Tempera painting was rediscovered in the 20th century by artists like William Blake and the Nazarenes. Nowadays, tempera paint is available in ready-mixed tubes, making it a great addition to your at-home painting supplies. It’s worth noting that modern tempera paint applications often refer to paint with similar qualities to the original tempera. These are water-soluble paints that resemble chalk in water – the darks dry dark and with a matte finish. 

Unsurprisingly, original egg tempera isn’t used as often anymore. It goes rancid quickly as fresh egg yolks are challenging to keep fresh. 

We describe tempera paint as more like poster paint – this uses an organic gum binder and is low-cost, non-toxic, and easily washable, making it perfect for children to use. 

Tempera Paint vs. Acrylic Paint: What Are They Used For?


If you’re looking for the best paint for a specific project you have in mind, we’re now cutting to the chase.

Which projects are tempera and acrylic paints best suited to?

When to Use Tempera Paint

Tempera paint is creamier and softer than acrylic paint. As we’ve already said, it’s easier to wash out of clothes, making it an excellent choice for children’s projects – if you don’t want to deal with a permanent mess after. They’re also safer to wash down drains and are non-toxic, so they’re great for finger painting!

Therefore, tempera paint is often used in classroom projects and finds applications for theatre props, posters, and due to its excellent mixing properties, children’s color mixing exercises. 

Tempera paints are best applied to the following materials:

  • Paper
  • Cardboard
  • Posterboard
  • Sulfite paper

When using tempera paints, don’t choose a thinner paper than 80 or 90lb as the paper may curl and rip. Tempera paint also requires a stiff surface. However, if you use it on canvas, the color might crack once dried.

Tempera paint isn’t the right choice for you if you hope to create something to reside outdoors. Rain will wash this paint off; it doesn’t have the same permanence as acrylic paint.

When to Use Acrylic Paints

Acrylics are a great choice if you’re looking for a versatile art medium to keep at home and use for all kinds of arts and crafts projects. These paints can be used on nearly anything:

  • Canvas
  • Paper
  • Cardboard
  • Fabrics
  • Plastic
  • Wood
  • Ceramic
  • Metal
  • Plaster
  • Sea glass

You can produce a significant number of finishes for painting depending on how much water you mix them with. As such, acrylics can create a similar effect as watercolors or gouache with a glossy finish.

You can even use acrylics for faux finishes to decorate ordinary objects, spruce up furniture, or give little trinkets a new lease on life.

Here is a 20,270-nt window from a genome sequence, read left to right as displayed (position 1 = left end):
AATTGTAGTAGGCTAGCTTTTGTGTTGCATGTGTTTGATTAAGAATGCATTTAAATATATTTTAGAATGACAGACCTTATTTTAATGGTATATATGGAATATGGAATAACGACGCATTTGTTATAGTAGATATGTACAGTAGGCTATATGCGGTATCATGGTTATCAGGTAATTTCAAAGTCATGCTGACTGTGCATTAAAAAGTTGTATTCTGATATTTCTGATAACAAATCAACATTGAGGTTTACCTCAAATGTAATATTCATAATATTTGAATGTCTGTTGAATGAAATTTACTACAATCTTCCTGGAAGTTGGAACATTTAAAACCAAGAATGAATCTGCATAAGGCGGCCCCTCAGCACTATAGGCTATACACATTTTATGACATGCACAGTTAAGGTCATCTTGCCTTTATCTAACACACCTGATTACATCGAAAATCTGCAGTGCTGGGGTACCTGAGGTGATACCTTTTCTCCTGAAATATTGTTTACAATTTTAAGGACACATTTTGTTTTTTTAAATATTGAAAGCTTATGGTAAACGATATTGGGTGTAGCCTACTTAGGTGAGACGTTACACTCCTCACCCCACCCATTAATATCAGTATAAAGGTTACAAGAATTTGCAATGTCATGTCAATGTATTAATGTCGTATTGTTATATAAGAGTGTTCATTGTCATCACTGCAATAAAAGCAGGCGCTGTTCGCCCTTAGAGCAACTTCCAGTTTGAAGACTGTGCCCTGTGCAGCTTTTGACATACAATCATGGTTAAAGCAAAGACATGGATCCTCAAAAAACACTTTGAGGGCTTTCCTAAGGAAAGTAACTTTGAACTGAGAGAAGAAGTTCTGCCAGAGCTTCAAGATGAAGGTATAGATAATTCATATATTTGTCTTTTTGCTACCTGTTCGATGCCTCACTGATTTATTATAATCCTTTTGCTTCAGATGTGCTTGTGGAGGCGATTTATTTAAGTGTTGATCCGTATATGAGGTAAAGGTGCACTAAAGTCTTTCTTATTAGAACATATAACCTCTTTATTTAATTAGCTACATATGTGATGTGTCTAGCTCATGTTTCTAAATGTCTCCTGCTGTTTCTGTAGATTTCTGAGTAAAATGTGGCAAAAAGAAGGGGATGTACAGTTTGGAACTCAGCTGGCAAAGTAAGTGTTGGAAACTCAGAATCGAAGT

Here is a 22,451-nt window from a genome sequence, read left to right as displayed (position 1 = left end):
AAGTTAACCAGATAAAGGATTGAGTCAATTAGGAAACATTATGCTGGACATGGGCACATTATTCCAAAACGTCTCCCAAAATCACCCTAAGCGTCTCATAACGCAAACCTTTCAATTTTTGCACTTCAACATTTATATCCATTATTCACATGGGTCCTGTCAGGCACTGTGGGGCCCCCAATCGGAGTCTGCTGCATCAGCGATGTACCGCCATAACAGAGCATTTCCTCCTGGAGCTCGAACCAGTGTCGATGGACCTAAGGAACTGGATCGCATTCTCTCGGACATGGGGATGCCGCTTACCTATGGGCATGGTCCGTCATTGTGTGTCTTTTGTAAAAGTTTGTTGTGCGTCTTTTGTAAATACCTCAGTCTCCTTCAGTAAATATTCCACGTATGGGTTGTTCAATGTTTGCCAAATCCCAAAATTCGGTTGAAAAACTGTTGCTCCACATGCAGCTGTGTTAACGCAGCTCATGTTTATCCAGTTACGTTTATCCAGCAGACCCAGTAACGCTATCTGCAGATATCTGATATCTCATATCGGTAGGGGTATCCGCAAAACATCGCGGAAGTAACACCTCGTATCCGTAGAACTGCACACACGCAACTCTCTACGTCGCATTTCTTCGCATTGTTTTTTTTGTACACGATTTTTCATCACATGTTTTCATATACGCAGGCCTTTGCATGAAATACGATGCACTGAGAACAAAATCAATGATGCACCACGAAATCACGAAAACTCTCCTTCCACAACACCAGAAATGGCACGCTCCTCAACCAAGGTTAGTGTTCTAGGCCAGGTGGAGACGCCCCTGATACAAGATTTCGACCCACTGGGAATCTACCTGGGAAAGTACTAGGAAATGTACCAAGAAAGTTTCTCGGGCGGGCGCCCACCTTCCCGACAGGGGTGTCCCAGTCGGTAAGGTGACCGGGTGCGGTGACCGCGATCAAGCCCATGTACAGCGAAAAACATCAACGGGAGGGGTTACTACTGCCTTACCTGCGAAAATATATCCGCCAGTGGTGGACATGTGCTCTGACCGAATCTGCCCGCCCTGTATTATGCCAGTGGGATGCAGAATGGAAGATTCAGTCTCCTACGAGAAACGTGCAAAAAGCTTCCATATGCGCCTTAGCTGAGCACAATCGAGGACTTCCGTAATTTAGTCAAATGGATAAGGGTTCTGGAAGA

Many artists even use acrylic paints to decorate their walls by painting wall murals! Acrylics can also serve you well if you think your project might be taken outside or have to go through a wash. Acrylics are permanent and water-resistant once they’ve dried, so they can stand some rain.

However, note they’re unlikely to be dishwasher safe, so keep this in mind if you’re decorating ceramic or glass dishes.

Tempera Paint vs. Acrylic Paint: The Costs

Tempera vs Acrylic

If you’re looking to stock up on paint, the price is probably another factor you want to consider. This is especially true if you paint a lot, as your painting medium’s costs can quickly add up. The same goes if you’re facilitating a children’s art project.

Often kids are frivolous with the paint, so you don’t want to (literally) pour money down the drain.

Tempera Paints

The modern variant of tempera paints (poster paints) is exceptionally low-cost, making it an accessible option for families and classrooms. Prices vary depending on the brand and whether you go for color variety over quantity.

A set of twenty 500ml ready-mixed paints might set you back around $25. Tempera paint sets are available with wider color varieties in smaller bottles. Or, you can opt for larger containers with all your core colors. There are also cool tempera paints with special effects, like metallic glitter and neon colors – of course, these will cost a tad extra. 

Tempera paints can also be purchased as dry cake paints, which can be dissolved and applied with a little water, similar to watercolors.

Acrylic Paints

Acrylic paints can also be purchased at a low cost. Here, price tends to correlate with quality. If you choose very cheap acrylics, such as those offered in dollar stores, they’re likely to be less opaque, with inadequate coverage.

Acrylics are available in a wide variety of colors. You’ll notice that some colors (particularly amidst higher quality paints) are much more expensive than others, as some pigments are harder to obtain.